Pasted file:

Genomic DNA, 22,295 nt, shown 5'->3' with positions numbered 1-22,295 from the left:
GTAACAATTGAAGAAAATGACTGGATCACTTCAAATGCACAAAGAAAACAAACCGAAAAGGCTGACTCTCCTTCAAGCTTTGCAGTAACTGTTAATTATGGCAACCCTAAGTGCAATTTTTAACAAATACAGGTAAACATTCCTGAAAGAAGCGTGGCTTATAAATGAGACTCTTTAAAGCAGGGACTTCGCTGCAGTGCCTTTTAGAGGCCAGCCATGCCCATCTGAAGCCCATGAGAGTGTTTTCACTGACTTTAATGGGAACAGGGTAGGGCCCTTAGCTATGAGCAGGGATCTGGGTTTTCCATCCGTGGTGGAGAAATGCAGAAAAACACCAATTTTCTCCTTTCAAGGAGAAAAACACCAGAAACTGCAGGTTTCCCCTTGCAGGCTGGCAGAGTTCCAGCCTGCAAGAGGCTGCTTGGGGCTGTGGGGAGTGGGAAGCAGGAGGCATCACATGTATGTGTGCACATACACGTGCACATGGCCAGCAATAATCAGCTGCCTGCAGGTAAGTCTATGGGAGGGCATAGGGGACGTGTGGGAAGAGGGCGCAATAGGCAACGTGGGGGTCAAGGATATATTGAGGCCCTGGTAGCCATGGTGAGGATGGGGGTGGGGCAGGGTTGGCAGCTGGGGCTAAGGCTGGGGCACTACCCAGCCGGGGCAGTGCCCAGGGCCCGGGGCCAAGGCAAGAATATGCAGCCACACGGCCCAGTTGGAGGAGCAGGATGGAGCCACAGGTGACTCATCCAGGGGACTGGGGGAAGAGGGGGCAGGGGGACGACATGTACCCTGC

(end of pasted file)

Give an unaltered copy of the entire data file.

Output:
Genomic DNA, 22,295 nt, shown 5'->3' with positions numbered 1-22,295 from the left:
GTAACAATTGAAGAAAATGACTGGATCACTTCAAATGCACAAAGAAAACAAACCGAAAAGGCTGACTCTCCTTCAAGCTTTGCAGTAACTGTTAATTATGGCAACCCTAAGTGCAATTTTTAACAAATACAGGTAAACATTCCTGAAAGAAGCGTGGCTTATAAATGAGACTCTTTAAAGCAGGGACTTCGCTGCAGTGCCTTTTAGAGGCCAGCCATGCCCATCTGAAGCCCATGAGAGTGTTTTCACTGACTTTAATGGGAACAGGGTAGGGCCCTTAGCTATGAGCAGGGATCTGGGTTTTCCATCCGTGGTGGAGAAATGCAGAAAAACACCAATTTTCTCCTTTCAAGGAGAAAAACACCAGAAACTGCAGGTTTCCCCTTGCAGGCTGGCAGAGTTCCAGCCTGCAAGAGGCTGCTTGGGGCTGTGGGGAGTGGGAAGCAGGAGGCATCACATGTATGTGTGCACATACACGTGCACATGGCCAGCAATAATCAGCTGCCTGCAGGTAAGTCTATGGGAGGGCATAGGGGACGTGTGGGAAGAGGGCGCAATAGGCAACGTGGGGGTCAAGGATATATTGAGGCCCTGGTAGCCATGGTGAGGATGGGGGTGGGGCAGGGTTGGCAGCTGGGGCTAAGGCTGGGGCACTACCCAGCCGGGGCAGTGCCCAGGGCCCGGGGCCAAGGCAAGAATATGCAGCCACACGGCCCAGTTGGAGGAGCAGGATGGAGCCACAGGTGACTCATCCAGGGGACTGGGGGAAGAGGGGGCAGGGGGACGACATGTACCCTGC